Isle of Mull - Abbey Travel, Ireland

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Welcome to Isle of Mull

Isle of Mull

Located just 40 minutes by ferry from the mainland port of Oban, Mull's breathtaking landscape is as variable as the winds that batter its coast. Majestic mountainsides are juxtaposed by brightly-coloured houses in the quaint harbour of Tobermory where the eerie wreck of a galleon from the Spanish Armada lies motionless and empty at the bottom of the bay. And with a rich and fascinating cultural history dating back to the Neolithic times, Mull's charm, rugged beauty and archaeological sites with menhirs and stone circle constructions, make it a fabulous tourist destination.

The second largest of the three Inner Hebridean islands, the volcanic Isle of Mull is also the greenest and is the stepping stone to the holy island of Iona, where St Columba landed in the 6th century and built a monastery from which Christianity spread into Scotland. Most travellers tend to base themselves in the town of Tobermory which is home to the only whisky distillery on the island, the Mull Museum, plenty of first-class accommodations, and a good variety of pubs and restaurants to tantalise the taste buds.

Besides the impressive structures like Torosay and Duart Castle that dot Mull's coastline, indigenous animals such as otters, seals, deer and birds of prey like the White-tailed Eagle can also be spotted, while during the months of April to October, tourists can take boat trips out to sea to spot whales, dolphins and porpoises as well as visiting puffin breeding grounds.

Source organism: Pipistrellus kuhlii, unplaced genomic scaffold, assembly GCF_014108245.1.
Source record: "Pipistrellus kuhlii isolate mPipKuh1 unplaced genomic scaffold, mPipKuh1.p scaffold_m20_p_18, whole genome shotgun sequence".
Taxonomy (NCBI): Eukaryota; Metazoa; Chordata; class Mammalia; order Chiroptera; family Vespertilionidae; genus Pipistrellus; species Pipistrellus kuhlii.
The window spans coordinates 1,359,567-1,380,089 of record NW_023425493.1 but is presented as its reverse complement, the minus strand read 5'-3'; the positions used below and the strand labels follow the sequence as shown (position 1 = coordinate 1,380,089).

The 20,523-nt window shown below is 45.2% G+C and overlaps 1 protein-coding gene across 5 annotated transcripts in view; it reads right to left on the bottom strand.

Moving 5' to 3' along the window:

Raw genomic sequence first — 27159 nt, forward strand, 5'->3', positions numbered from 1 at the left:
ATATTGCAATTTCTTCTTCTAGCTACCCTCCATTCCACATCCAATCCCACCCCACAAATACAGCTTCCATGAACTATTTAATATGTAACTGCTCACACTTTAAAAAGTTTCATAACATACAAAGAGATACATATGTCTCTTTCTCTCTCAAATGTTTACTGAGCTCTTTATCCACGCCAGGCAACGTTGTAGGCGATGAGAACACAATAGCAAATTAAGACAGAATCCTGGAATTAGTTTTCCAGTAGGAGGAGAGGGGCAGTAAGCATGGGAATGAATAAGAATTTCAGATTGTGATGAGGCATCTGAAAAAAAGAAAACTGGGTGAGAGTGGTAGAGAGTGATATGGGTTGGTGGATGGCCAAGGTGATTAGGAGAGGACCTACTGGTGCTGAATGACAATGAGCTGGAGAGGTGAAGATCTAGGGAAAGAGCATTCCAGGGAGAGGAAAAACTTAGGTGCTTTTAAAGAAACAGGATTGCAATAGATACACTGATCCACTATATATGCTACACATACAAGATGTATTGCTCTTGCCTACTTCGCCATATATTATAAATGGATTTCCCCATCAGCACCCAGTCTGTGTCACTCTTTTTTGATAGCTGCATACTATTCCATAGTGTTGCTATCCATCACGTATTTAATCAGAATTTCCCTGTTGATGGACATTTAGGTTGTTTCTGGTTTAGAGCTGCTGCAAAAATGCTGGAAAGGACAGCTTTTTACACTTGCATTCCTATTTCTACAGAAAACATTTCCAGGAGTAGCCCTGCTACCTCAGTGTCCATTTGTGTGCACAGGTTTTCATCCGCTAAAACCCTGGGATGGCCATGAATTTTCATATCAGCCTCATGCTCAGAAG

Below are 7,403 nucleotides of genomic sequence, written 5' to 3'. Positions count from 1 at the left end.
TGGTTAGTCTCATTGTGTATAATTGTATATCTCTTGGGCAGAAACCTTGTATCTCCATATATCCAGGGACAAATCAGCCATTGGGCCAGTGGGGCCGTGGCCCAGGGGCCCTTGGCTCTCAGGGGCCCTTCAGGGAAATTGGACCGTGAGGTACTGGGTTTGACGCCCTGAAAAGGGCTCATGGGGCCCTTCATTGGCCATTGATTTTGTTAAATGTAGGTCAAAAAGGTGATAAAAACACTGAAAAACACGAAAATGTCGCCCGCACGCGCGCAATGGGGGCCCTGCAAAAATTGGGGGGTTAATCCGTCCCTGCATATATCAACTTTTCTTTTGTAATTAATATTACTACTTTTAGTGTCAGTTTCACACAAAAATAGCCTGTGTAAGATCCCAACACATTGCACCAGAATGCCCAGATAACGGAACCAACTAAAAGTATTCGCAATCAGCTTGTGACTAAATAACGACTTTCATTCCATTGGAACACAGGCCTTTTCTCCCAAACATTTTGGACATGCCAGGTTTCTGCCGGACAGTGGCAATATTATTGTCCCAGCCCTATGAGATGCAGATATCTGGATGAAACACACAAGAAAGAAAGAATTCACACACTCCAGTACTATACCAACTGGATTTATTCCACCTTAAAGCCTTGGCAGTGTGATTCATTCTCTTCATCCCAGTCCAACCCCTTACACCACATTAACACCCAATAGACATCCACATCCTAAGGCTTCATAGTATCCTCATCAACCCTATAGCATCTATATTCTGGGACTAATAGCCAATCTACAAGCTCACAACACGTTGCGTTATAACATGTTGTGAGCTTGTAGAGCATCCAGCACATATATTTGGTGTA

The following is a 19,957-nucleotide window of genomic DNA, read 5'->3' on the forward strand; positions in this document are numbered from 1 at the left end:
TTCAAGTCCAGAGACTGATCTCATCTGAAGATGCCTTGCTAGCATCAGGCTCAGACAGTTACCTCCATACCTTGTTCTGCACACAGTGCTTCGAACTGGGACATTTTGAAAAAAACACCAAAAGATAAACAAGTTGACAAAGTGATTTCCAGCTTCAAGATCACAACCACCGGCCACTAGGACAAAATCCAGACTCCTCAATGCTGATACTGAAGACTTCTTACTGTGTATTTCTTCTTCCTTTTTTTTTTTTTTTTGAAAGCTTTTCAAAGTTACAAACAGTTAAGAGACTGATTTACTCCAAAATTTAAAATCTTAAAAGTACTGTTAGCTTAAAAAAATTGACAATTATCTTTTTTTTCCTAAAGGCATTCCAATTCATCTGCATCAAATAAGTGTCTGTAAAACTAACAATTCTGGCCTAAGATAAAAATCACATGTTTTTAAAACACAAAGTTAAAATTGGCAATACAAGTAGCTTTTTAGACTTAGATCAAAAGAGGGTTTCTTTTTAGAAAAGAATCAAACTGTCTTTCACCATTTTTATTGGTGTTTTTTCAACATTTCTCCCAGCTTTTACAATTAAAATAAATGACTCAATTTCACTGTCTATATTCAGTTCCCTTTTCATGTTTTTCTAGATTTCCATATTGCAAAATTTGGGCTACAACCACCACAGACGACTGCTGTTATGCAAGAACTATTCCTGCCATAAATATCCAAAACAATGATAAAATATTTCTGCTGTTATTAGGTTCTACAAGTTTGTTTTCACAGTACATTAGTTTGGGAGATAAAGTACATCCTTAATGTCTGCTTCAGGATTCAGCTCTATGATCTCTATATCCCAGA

With several shipwrecks off the coast of Mull, scuba divers will be in their element exploring the marine and coral life that lives off these wrecks, while landlubbers can take a walk on the wild side and explore Ben More, the highest hill on Mull. On a clear day travellers will be rewarded with spectacular views out to Ben Nevis on the mainland and many other Hebridean islands in the distance.

Information & Facts


The Isle of Mull sees a mild climate with warmer weather than mainland Scotland due to the prevailing west wind which sweets across the warm Gulf Stream. Sudden rain showers are common during the summer months but these are mostly short-lived. Winters are cold and wet on the Isle of Mull and travellers should be sure to pack waterproof gear and 'wellies' if visiting between November and March. January and February are the coldest months, averaging 41F (5C) while the summer sees average temperatures of 66F (19C) during its warmest months of July and August.

English is the official language, though visitors will be astonished by the variety of regional accents.

The currency is the pound (GBP), which is divided into 100 pence. ATMs are available in all towns and Visa, MasterCard and American Express are widely accepted; visitors with other cards should check with their credit card companies in advance. Foreign currency can be exchanged at bureaux de change and large hotels, however better exchange rates are likely to be found at banks. Travellers cheques are accepted in all areas frequented by tourists; they are best taken in Pounds Sterling to avoid additional charges.

Local time in the United Kingdom is GMT (GMT +1 from last Sunday in March to Saturday before last Sunday in October).
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